Daily Archives: October 28, 2005

Where The Truth Lies

Though he doesn’t qualify as a minimalist, Atom Egoyan tends to score when his obsessions are most concentrated (Calendar, Exotica) or, failing that, when his source material seems amenable to him (The Sweet Hereafter). Adapting a Rupert Holmes novel about the dirty secrets of an American showbiz team, loosely based on Martin and Lewis and humorlessly played by Colin Firth and Kevin Bacon, Egoyan seems both out of his element and out of control, and the results are unsatisfying and gratuitously unpleasant. Alison Lohman isn’t very convincing as the reporter who’s trying to dredge up some dirt on the entertainers, and the elaborate flashback structure can’t hide the fact that the story never fully comes to life. 107 min. (JR) Read more


This 2002 drama about a hip-hop gangsta (Richard T. Jones) settling in the Hamptons was inspired by The Great Gatsby, though the filmmakers have ignored its style and narrative point-of-view, updated the action by 80 years, made all the major characters black, and drastically changed the ending. Seems like a dopey idea to me, but if you aren’t familiar with the Fitzgerald novel, you may enjoy this; at least Jones and his costars (Blair Underwood, Chenoa Maxwell, Andre Royo) play the story as if they believed in it. Christopher Scott Cherot directed. R, 96 min. (JR) Read more

Unseen Cinema

Writing in the New York Times, Dave Kehr called Bruce Posner’s 19-hour box set, Unseen Cinema: Early American Avant-Garde Film 1894-1941, one of the major monuments of the DVD medium. Yet one peculiarity of this medium is that its monuments are easily overlooked, and this 89-minute program offers a rare chance to sample Posner’s uncommon discoveries and rediscoveries on a big screen. The films in this batch will include Kinetoscopes, mutoscopes, and films by Edison Studios and American Mutoscope and Biograph Company, Fernand Leger and Dudley Murphy’s Ballet Mechanique (in a version including the original music score and some color shots), Case-Sponable Sound Tests by Theodore Case and E.I. Sponable, J.S. Watson Jr. and Alec Wilder’s Tomato Is Another Day, and Ralph Steiner’s H2O. (JR) Read more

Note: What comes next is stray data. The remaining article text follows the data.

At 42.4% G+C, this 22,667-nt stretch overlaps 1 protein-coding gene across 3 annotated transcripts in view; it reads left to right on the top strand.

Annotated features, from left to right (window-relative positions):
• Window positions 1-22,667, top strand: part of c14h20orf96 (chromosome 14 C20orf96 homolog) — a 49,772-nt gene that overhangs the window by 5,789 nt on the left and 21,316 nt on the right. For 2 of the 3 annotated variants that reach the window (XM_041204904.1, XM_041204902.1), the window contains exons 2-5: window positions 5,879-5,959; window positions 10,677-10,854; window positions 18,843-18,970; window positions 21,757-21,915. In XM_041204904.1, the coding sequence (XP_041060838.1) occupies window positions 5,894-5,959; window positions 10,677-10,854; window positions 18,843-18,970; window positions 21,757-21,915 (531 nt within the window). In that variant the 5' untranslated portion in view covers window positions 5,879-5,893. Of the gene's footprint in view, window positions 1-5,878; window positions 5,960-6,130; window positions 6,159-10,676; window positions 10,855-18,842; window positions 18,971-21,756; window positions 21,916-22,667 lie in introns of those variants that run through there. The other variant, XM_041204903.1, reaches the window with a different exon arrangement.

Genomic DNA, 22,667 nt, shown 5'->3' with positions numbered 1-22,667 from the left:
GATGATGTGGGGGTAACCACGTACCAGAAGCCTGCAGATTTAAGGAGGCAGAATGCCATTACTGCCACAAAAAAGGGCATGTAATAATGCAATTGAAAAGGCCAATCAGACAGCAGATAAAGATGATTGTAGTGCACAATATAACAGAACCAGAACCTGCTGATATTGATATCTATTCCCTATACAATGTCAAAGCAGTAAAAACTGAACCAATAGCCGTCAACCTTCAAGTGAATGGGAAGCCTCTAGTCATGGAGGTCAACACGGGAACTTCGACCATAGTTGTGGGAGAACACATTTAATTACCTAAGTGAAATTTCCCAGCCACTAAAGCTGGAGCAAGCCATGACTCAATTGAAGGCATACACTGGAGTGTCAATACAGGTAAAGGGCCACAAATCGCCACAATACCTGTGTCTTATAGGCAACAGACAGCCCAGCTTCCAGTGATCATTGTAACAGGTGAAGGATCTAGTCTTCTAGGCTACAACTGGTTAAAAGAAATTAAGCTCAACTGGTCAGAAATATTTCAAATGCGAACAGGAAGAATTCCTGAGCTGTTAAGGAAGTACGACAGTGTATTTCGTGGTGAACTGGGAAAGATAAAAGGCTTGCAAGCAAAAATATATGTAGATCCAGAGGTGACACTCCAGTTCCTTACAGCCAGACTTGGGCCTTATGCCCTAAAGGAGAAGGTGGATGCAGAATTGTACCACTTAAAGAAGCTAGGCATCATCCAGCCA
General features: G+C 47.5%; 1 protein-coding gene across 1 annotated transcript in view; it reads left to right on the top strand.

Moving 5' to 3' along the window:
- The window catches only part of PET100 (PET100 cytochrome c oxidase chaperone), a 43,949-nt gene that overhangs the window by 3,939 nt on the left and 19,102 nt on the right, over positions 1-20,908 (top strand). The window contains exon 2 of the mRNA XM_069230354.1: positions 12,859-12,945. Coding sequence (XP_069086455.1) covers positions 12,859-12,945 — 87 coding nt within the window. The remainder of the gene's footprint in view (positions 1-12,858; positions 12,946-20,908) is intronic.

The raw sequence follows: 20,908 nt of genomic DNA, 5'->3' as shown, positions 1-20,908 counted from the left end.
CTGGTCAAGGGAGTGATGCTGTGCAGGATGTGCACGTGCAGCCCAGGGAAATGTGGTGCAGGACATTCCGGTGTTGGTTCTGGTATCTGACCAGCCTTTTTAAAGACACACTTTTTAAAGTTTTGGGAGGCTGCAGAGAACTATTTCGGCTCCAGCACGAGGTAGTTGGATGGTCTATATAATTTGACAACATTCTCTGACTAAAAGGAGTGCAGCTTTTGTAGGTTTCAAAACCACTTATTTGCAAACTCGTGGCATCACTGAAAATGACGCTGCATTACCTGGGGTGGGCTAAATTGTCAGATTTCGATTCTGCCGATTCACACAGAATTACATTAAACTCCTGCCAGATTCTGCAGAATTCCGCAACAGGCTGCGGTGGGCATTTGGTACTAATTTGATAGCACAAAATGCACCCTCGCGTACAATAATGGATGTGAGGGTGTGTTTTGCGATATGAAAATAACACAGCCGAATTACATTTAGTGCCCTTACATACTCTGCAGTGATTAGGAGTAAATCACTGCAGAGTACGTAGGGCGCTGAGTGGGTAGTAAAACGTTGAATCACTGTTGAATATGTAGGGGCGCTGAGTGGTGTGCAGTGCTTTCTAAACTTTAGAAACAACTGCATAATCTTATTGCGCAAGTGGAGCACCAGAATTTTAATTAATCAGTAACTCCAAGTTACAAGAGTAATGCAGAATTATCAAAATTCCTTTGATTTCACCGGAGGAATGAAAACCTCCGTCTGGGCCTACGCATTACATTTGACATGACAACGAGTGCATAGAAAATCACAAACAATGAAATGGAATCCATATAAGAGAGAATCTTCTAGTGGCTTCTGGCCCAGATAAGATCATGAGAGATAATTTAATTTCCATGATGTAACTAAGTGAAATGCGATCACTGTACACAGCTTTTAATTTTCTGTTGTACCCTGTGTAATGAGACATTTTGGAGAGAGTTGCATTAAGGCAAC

David (Bryan Greenberg) is a 23-year-old Jewish painter and Rafi (Uma Thurman) a 37-year-old WASP divorcee, so when these New Yorkers become a couple, everyone’s a bit surprised. But no one’s more confused than Rafi’s therapist (Meryl Streep), who turns out to be David’s mother and whose progressive ideas don’t extend to her son. Writer-director Ben Younger (Boiler Room) handles the actors with a light hand, but the real revelation here is Streep, who spends every moment comically negotiating her conflicted impulses. PG-13, 105 min. Century 12 and CineArts 6, City North 14, Crown Village 18, Gardens 7-13, Lake, Norridge, 600 N. Michigan, 3 Penny, Village, Wilmette. Read more